New / Old BMW question about flushing

I just got a '99 528i (it is green). After taking it in to the dealer for the inspection II (it is at 95K) he told me that the following should be done, as a matter of course:

- break fluid flush

- Radiator flush

and that the spark plugs should be changed at 100K (since they only last that long)

Is the breaks and coolant a required “regular maintenance” or and I getting hosed by the dealer, or could this just be a “let’s be conservative on the car with unknown history”


Do you have a manual? What does it say?

Certainly doesn’t seem excessive to do any of these at 95k if you have no records.

TIA, BMW recommends that you flush your Brake fluid every two years on these cars, so you’re well overdue. Contaminated older fluid can cause trouble with your quite expensive ABS system so that should be done. The cooling system should be serviced as well. The cooling system is a weak point on these cars and in addition to flushing the radiator it should be carefulyl inspected along with the water pump and the thermostat housing.

Many folks in the BMW community recommend replacing the water pump, thermostat and radiator every 100k as preventative maintenance, but most folks balk at that idea. I would suggest instead you simply flush the radiator and keep an eye from here on out on the temp gauge. If you see it reach the 3/4 mark or higher you should immediately shut the car off and tow it in for service. These cars warp the cylinder heads very easily when overheated.

Also, by ‘dealer’, is this a factory BMW dealer, or a used car dealer? Make sure you’re dealing with someone who knows these cars well. An independent mechanic would likely be cheaper, and could be better. Check if there’s a local BMW club, they can help point you to good mechanics.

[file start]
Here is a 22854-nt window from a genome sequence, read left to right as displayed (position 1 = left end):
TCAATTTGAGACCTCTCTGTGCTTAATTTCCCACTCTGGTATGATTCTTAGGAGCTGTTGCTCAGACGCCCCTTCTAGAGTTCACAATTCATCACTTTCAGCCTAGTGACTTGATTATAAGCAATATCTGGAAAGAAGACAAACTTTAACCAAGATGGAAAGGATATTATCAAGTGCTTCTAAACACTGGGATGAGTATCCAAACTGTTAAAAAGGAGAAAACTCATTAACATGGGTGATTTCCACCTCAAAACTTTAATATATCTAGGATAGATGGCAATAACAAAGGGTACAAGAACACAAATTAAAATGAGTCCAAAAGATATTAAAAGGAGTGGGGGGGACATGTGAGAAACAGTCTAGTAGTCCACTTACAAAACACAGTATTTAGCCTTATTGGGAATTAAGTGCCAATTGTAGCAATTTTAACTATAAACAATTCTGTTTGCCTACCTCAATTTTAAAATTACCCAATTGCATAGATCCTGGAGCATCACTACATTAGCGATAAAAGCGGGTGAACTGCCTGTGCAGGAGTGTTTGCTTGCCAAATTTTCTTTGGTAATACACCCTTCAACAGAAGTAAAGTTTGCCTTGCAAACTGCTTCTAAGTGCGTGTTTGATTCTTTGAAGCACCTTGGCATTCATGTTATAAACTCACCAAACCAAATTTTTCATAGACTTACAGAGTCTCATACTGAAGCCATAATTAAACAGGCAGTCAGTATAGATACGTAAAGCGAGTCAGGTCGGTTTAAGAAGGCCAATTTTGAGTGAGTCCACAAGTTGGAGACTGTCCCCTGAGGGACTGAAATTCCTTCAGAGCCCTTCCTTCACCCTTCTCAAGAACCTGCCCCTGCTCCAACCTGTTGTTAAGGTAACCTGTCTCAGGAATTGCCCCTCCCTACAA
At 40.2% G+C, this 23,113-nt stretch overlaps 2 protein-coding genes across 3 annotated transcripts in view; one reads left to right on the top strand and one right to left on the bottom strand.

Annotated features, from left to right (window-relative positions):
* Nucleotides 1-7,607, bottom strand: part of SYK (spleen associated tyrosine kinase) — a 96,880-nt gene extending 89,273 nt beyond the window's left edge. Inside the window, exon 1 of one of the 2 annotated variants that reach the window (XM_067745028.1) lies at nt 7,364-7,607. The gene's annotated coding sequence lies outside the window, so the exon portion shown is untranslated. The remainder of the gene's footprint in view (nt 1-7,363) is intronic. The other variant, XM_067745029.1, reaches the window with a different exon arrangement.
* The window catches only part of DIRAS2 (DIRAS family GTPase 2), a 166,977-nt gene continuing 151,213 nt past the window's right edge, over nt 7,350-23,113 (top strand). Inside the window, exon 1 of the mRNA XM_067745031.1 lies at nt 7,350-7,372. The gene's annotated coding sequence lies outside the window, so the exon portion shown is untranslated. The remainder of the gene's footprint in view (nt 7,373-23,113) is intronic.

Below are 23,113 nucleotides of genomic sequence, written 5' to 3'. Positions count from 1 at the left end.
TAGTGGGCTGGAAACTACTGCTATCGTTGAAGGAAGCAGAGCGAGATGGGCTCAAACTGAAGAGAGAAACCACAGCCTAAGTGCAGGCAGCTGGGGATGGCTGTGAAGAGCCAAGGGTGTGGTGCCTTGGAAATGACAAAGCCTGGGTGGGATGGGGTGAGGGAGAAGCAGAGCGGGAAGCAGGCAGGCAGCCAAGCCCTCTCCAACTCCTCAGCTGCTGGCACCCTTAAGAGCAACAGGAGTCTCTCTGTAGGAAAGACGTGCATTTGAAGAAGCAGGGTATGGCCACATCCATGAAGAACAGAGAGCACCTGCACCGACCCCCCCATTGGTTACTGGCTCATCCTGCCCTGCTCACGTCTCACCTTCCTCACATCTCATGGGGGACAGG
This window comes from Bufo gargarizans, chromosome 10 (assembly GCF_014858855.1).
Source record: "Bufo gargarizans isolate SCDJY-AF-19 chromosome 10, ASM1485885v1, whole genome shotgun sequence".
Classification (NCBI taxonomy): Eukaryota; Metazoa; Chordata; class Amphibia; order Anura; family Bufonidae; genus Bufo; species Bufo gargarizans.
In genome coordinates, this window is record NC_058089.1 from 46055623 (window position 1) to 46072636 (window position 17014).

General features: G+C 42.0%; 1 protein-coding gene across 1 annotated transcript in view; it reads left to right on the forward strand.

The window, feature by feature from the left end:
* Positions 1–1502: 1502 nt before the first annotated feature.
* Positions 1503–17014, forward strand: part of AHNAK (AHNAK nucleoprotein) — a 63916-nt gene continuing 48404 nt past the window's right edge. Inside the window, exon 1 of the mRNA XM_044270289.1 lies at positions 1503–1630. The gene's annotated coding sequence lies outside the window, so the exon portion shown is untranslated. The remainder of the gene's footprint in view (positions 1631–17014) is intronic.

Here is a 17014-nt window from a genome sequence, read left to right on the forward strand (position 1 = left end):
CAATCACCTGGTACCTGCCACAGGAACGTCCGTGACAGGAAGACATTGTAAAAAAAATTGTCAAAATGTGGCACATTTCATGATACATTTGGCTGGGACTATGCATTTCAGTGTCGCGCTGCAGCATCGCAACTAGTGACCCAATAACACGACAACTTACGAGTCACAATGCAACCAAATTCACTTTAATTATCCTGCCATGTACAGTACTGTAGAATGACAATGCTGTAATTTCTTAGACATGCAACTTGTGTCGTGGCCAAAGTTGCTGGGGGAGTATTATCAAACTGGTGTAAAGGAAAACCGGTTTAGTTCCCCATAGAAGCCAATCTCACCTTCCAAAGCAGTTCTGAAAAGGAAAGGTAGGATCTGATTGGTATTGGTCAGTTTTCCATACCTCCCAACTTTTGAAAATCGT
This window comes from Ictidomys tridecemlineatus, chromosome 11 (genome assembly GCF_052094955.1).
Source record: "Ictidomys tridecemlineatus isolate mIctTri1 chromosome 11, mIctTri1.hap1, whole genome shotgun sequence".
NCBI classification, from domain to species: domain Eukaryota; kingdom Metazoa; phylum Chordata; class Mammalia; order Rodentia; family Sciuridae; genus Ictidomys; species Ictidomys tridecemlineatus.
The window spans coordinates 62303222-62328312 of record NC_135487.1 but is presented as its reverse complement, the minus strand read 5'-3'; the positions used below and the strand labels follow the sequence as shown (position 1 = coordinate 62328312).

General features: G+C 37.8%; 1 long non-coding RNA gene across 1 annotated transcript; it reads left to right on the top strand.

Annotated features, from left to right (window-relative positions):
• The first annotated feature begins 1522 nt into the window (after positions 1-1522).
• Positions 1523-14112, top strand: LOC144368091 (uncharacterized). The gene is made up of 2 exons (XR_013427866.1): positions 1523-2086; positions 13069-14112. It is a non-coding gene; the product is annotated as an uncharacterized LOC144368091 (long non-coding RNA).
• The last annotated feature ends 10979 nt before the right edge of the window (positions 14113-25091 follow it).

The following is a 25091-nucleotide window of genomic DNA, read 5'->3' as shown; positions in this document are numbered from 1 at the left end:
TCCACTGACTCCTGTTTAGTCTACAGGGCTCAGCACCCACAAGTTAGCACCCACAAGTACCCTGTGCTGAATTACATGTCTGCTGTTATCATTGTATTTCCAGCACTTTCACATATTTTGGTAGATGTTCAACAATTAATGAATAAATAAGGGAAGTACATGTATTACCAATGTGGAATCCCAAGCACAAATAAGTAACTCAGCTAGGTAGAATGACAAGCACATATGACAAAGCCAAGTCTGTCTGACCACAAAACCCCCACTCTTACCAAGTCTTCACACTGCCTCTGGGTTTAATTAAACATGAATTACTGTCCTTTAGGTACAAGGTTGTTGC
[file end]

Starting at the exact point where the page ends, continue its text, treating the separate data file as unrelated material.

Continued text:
Both of these services sound like a good idea to me.

There should be a maintenance schedule in the owner’s documentation. If you read it you can save a lot of money by avoiding unnecessary service.

Been that way for BMW 20+years.Every 2 years brake and coolant.

Brake flush yes, coolant flush no. But do drain the coolant and replace it with fresh, just don’t flush.

I agree with Kieth. No need to flush the radiator, just drain and replace the coolant. The BMW owner’s manual does not give a frequency for coolant replacement, but the container of BMW branded coolant says it should be replaced every three years.

You can do this yourself. Just buy some distilled water and a gallon of BMW coolant. It is not critical that you get ALL the coolant out. Just make sure that you get out two gallons or so. The hardest part is bleeding all the air out of the system. Don’t be surprised if you have to bleed it 2 or 3 times on different days. Watch the temperature carefully after the first bleed. An air pocket in the water pump or thermostat can cause it to overheat.

I had a new radiator fail after only two years because my name-brand coolant attacked the seal between the plastic end-tanks and the aluminum radiator. Now I pay the $$$ and get BMW branded coolant.